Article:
Tuesday, 7 August 2018

A "no deal" Brexit just won't fly

As eureferendum.com notes, it is quite typical for pundits to treat "no deal" Brexit consequences flippantly. They are considered so extreme that disbelief sets in. The view is taken that because they are so extreme, they cannot be allowed to happen and therefore, that they won't happen. But this is to disregard what we know about modern officialdom.

For an insight it's worth watching the Netflix docu-soap "Ice Pilots". The programme follows the daily grind of an air courier company servicing the Canadian Northwest Territories. The family owned company operates vintage DC3s but provide general aviation services on the side, not least aerial firefighting.

In one episode the company manages to sell two Canadair CL-215s (pictured) to Turkey. This proves to be a lucrative exchange so the family go in search of another one to restore and sell. Eventually, following rumours, they locate an example in South America. They fly down to find the airframe in good order and a viable candidate for restoration to flight.

This is, of course, if the aircraft has its logbook. An aircraft, with the documents, is a valuable property. Without, it's a heap of scrap. There are ways around the bureaucracy but the airframe would be subject to full certification assessment involving a full strip down and ultrasound scanning of the airframe for fatigue - which is an expensive operation. I don't recall if the logbook was found but this serves as a worthy example of the modern regulatory environment. Recall also that, when EASA took over UK aviation safety, aircraft were grounded through paperwork errors. 

I also recall that the operators of Europe's last flying B-17 bomber, Sally B, were forced to cancel joining the VE-Day flypast because of insurance costs. This was due to crippling EU third party liability insurance requirements, based on aircraft weight, which have placed Sally B in the same insurance category as a commercial airliner.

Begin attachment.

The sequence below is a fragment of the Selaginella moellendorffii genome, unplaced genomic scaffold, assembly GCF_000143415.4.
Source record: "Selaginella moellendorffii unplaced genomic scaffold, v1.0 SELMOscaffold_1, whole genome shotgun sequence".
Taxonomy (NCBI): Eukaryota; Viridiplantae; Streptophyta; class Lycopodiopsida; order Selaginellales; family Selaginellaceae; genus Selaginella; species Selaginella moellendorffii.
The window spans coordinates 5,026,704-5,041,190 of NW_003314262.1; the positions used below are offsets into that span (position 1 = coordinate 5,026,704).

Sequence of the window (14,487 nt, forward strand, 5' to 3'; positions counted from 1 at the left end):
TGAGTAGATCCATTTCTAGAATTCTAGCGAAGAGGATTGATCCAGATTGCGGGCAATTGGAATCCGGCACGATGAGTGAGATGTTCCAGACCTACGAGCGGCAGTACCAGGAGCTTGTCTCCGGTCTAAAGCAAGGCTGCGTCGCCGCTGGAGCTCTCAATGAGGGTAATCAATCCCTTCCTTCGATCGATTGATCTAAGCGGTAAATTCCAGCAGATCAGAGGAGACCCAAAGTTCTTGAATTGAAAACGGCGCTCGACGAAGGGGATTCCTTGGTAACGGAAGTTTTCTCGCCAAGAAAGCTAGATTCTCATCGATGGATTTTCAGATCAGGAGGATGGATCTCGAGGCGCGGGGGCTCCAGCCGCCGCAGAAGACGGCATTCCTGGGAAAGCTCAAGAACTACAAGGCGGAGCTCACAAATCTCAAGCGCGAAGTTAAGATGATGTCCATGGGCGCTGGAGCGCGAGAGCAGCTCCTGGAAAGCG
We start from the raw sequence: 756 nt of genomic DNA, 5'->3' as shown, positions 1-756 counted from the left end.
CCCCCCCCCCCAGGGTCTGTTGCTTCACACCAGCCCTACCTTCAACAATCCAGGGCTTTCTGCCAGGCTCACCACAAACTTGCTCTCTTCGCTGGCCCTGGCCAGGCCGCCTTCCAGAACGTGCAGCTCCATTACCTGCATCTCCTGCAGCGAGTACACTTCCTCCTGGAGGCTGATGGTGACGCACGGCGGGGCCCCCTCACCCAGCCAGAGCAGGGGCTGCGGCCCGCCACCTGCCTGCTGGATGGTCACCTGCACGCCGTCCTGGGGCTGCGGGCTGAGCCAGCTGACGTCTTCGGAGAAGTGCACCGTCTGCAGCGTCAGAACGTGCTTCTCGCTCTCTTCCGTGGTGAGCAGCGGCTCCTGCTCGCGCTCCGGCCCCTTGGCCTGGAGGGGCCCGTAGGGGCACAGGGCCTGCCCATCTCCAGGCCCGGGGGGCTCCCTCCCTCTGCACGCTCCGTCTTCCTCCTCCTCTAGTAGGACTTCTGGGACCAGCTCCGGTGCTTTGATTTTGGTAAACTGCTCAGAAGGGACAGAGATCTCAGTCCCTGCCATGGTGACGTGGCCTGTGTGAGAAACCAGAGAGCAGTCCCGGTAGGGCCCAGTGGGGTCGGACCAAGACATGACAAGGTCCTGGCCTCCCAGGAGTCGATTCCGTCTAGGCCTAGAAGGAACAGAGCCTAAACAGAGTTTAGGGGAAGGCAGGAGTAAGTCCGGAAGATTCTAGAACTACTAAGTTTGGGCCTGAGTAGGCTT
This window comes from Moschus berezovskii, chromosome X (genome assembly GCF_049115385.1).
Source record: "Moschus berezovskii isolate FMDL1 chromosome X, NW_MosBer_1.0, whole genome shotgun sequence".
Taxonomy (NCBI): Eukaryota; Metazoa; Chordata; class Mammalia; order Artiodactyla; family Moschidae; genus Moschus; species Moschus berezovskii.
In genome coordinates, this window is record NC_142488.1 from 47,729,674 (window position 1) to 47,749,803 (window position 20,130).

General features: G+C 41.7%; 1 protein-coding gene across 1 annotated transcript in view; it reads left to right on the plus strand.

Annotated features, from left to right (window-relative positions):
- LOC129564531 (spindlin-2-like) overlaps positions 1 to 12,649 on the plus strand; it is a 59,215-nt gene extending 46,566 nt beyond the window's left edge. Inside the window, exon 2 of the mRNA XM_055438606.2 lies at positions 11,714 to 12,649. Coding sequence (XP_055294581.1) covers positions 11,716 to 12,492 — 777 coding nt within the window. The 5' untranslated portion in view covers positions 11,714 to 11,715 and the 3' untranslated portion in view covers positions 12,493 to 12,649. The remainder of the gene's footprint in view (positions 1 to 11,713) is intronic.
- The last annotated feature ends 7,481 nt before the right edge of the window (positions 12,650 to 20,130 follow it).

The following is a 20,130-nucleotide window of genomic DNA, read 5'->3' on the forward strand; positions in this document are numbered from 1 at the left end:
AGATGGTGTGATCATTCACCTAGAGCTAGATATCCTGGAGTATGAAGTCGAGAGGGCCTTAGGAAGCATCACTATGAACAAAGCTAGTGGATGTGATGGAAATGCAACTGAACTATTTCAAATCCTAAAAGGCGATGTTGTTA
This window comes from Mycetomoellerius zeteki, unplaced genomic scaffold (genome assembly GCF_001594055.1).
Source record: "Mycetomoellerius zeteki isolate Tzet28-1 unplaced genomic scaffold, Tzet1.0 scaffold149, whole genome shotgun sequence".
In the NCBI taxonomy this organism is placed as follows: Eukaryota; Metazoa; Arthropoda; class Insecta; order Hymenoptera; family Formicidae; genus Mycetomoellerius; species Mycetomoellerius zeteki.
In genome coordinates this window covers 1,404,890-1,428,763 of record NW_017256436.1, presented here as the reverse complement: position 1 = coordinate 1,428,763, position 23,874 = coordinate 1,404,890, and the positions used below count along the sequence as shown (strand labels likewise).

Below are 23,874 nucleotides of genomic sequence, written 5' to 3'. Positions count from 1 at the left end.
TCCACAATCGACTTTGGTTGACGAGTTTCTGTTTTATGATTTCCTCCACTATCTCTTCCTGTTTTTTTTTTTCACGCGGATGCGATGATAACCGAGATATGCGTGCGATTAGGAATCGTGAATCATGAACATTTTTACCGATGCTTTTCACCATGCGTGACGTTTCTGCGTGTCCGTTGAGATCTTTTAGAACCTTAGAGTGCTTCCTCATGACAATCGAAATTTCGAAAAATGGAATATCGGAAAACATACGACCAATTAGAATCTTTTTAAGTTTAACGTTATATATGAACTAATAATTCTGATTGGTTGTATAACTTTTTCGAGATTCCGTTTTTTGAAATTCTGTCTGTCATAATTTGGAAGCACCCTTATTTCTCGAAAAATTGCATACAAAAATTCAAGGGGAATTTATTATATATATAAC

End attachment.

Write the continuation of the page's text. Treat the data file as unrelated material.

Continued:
The effect was an increase in liability insurance of almost five hundred per cent, which is the equivalent of a staggering one thousand pounds extra per flying hour, on top of the already incredibly high running costs. But unlike a 737, Sally B operates for only twenty hours a year, is on a Permit to Fly, and can neither fly commercially, carry passengers, fly for hire or fly over built-up areas.

This, I recall was another one of those times, much like when new EU rules forced the closure of a number of small slaughterhouses, when the government claimed it was powerless. The EU certainly made no friends among aviation enthusiasts. The point, though, is aviation is probably the most risk averse sector globally and if paperwork is not in good order then aircraft simply do not fly. Without agreements in place insurances are invalid, certifications are not recognised and permissions are denied. 

Changing the topic somewhat, a more recent example of draconian officialdom was reported in the Farmers Guardian when the European Commission failed to re-authorise the Red Tractor assurance scheme, along with four different schemes from other member states, despite the application for re-approval being lodged six months ago. The unexplained gaffe meant farmers whose grain was destined for the biofuels market have been left in the lurch, with some having to fork out for interim storage.